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I have also published an undergraduate text — Elements of Mathematics for Economics and Finance — which was published by Springer in Ontvang je nog geen nieuwsbrieven van ons? Fatigue of Materials and Structures. Articles MacKay, A. The method has been widely used by researchers and practitioners since Manabu Iguchi.

Behind it, fluid motion occurs at a much lower speed low Mach regime , where the resulting nonlinear heating problem is solved analytically using the method of homotopy perturbation expansion leading to weak decoupling of finite-size effects and nonlinear heating effects. Ayala, Lian-Ping Wang Abstract The interpolated bounce-back schemes and the immersed boundary method are the two most popular algorithms in treating a no-slip boundary on curved surfaces in the lattice Boltzmann method.

Bykov, A. Kiverin, A. Koksharov, I.

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Yakovenko Abstract The paper introduces the results of the validation of two contemporary CFD techniques for numerical analysis of transient combustion phenomena. Agarwal, Jian-Feng Chen Abstract Numerical simulations of a multiphase system synthesis of butyl rubber in a rotating packed bed RPB are reported in this paper.

Hamzah Abstract Heatlines visualization of natural convection heat transfer in trapezoidal-shape cavity filled with nanofluid TiO 2 -water and divided by horizontal porous media partition has been studied numerically using finite element method. Volume 33, Issue 4 , May , Page Summary This work studies the implementation of wall modeling for large eddy simulation in a finite element context. Summary This paper presents a continuous finite element solution for fluid flows with interfaces. Summary In this paper, simple and consistent open boundary conditions are presented for the numerical simulation of viscous incompressible laminar flows.

Summary The accurate numerical simulation of turbulent incompressible flows is a challenging topic in computational fluid dynamics. The interplay between deep learning and model reduction.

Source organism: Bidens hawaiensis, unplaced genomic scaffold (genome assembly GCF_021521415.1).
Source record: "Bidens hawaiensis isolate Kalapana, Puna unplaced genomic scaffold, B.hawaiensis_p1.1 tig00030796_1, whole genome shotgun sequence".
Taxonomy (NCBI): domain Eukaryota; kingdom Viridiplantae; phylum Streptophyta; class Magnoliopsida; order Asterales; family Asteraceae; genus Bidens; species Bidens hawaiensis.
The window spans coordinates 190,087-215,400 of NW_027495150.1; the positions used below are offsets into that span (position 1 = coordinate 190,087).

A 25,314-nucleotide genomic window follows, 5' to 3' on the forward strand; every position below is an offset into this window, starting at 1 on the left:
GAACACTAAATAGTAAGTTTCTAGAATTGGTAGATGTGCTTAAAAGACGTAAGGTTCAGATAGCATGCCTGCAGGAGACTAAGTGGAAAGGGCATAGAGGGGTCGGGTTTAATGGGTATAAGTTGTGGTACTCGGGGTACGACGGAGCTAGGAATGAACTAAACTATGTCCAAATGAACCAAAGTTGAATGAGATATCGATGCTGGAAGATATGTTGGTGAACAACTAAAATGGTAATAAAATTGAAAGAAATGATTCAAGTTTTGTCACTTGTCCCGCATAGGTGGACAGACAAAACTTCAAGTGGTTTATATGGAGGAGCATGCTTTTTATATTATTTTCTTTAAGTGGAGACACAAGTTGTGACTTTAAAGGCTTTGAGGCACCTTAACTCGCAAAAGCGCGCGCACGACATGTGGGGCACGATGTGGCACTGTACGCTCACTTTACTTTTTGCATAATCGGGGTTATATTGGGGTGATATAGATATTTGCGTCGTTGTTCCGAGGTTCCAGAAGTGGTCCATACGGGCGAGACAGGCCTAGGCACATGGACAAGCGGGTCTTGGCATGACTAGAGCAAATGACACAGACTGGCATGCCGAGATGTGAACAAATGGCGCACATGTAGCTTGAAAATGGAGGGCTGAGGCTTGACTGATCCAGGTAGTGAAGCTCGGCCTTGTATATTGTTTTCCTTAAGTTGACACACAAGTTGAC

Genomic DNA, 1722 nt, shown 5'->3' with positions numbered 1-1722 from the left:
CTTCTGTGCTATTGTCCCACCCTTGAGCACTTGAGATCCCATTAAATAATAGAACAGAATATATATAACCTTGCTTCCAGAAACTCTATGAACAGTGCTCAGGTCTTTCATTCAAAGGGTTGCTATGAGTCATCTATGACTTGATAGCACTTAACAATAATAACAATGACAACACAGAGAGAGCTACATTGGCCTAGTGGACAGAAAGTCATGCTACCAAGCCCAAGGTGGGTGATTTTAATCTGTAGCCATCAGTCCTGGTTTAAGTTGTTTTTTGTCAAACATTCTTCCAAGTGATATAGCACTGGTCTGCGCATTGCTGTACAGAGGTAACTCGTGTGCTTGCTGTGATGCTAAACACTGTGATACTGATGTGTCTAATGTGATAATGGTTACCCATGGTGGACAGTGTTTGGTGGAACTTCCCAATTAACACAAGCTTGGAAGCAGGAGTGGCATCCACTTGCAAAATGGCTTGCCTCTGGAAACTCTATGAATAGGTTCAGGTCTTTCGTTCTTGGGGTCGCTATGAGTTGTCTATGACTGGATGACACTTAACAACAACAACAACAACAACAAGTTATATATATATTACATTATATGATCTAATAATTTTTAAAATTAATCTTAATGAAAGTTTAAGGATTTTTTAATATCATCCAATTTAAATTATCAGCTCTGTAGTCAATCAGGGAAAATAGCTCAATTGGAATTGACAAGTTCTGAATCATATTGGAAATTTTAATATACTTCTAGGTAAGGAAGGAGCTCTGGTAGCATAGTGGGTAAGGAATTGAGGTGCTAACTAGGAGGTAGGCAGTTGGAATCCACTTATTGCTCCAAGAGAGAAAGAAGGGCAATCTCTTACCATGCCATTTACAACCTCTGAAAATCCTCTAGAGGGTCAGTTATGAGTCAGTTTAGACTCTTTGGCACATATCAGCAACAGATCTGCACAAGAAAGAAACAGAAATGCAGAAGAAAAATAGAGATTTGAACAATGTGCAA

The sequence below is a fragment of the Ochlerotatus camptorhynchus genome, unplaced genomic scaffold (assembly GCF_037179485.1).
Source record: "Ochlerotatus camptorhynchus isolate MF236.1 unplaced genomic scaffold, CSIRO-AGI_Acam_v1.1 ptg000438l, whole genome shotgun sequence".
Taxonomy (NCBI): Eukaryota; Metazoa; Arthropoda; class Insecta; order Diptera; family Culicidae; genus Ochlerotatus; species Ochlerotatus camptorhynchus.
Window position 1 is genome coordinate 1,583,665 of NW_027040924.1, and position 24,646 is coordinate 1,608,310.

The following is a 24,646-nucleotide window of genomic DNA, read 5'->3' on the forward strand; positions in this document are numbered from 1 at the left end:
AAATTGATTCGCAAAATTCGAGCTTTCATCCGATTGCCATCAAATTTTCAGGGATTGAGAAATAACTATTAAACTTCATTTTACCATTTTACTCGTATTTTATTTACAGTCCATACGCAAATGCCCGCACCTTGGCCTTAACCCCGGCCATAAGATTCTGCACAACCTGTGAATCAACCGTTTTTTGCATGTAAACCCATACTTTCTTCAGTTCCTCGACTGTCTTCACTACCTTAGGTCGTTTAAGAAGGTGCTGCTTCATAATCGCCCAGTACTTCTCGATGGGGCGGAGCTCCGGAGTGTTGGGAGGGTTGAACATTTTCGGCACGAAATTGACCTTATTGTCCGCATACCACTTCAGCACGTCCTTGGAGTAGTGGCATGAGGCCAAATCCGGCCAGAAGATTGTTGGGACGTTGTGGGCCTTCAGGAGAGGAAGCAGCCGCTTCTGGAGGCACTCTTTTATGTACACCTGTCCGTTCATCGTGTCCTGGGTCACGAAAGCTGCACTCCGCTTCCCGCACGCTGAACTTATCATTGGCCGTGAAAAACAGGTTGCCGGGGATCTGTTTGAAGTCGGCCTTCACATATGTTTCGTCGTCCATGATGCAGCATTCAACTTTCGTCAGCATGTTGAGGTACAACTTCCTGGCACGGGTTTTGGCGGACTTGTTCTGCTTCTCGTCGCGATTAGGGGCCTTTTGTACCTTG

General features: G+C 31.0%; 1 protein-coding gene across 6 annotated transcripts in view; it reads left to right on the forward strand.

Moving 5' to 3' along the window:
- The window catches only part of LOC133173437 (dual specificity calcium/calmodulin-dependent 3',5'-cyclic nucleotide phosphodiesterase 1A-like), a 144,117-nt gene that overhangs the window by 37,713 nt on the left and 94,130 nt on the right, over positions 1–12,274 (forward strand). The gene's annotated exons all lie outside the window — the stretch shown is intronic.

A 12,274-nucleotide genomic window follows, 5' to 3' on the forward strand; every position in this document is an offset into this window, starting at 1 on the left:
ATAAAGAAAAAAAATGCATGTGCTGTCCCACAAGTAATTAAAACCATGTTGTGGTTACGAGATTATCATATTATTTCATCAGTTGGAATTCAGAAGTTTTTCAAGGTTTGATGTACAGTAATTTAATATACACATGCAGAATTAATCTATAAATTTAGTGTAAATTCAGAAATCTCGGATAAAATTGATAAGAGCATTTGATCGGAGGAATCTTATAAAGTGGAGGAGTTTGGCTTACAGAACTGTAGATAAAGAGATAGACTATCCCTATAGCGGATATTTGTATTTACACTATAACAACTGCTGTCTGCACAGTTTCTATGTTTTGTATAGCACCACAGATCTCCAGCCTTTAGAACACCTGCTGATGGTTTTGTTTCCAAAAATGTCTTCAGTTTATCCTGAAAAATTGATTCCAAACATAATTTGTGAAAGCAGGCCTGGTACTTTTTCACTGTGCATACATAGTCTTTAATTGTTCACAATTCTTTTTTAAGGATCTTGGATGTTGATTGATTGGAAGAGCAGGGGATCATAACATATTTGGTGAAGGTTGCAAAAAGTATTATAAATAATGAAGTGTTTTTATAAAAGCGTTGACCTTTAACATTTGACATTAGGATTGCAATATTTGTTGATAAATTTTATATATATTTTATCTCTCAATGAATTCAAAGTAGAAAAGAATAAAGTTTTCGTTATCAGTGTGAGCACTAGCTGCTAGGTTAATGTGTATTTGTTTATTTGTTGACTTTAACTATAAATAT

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Chung, Yalchin Efendiev, Mary Wheeler Abstract In this paper, we investigate neural networks applied to multiscale simulations of porous media flows and discuss a design of a novel deep neural network model reduction approach for multiscale problems. Publication date: Available online 24 September Source: Journal of Computational Physics Author s : Dong Liang, Zhongguo Zhou Abstract In the paper, a new conservative splitting decomposition method S-DDM is developed for computing nonlinear multicomponent contamination flows in porous media over multi-block sub-domains.

Bond, Eric C. Cyr, Jonathan B. Freund Abstract Particle-in-cell PIC simulation methods are attractive for representing species distribution functions in plasmas. Publication date: Available online 23 September Source: Journal of Computational Physics Author s : Zhongjian Wang, Zhiwen Zhang Abstract In this paper, we propose a mesh-free method to solve interface problems using the deep learning approach.

Publication date: Available online 19 September Source: Journal of Computational Physics Author s : Qiwei Zhan, Mingwei Zhuang, Yiqian Mao, Qing Huo Liu Abstract For wave propagation problems, we derive a closed expression of Riemann solvers for an interface between two distinct physics models with anisotropic material properties. Volume 20, Issue 6 , June , Page Physics of Fluids, Volume 31, Issue 9 , September The SHS comprised of streamwise or azimuthal microgrooves MG , spanwise or longitudinal MG, grooves inclined to the streamwise direction spiral , and microposts.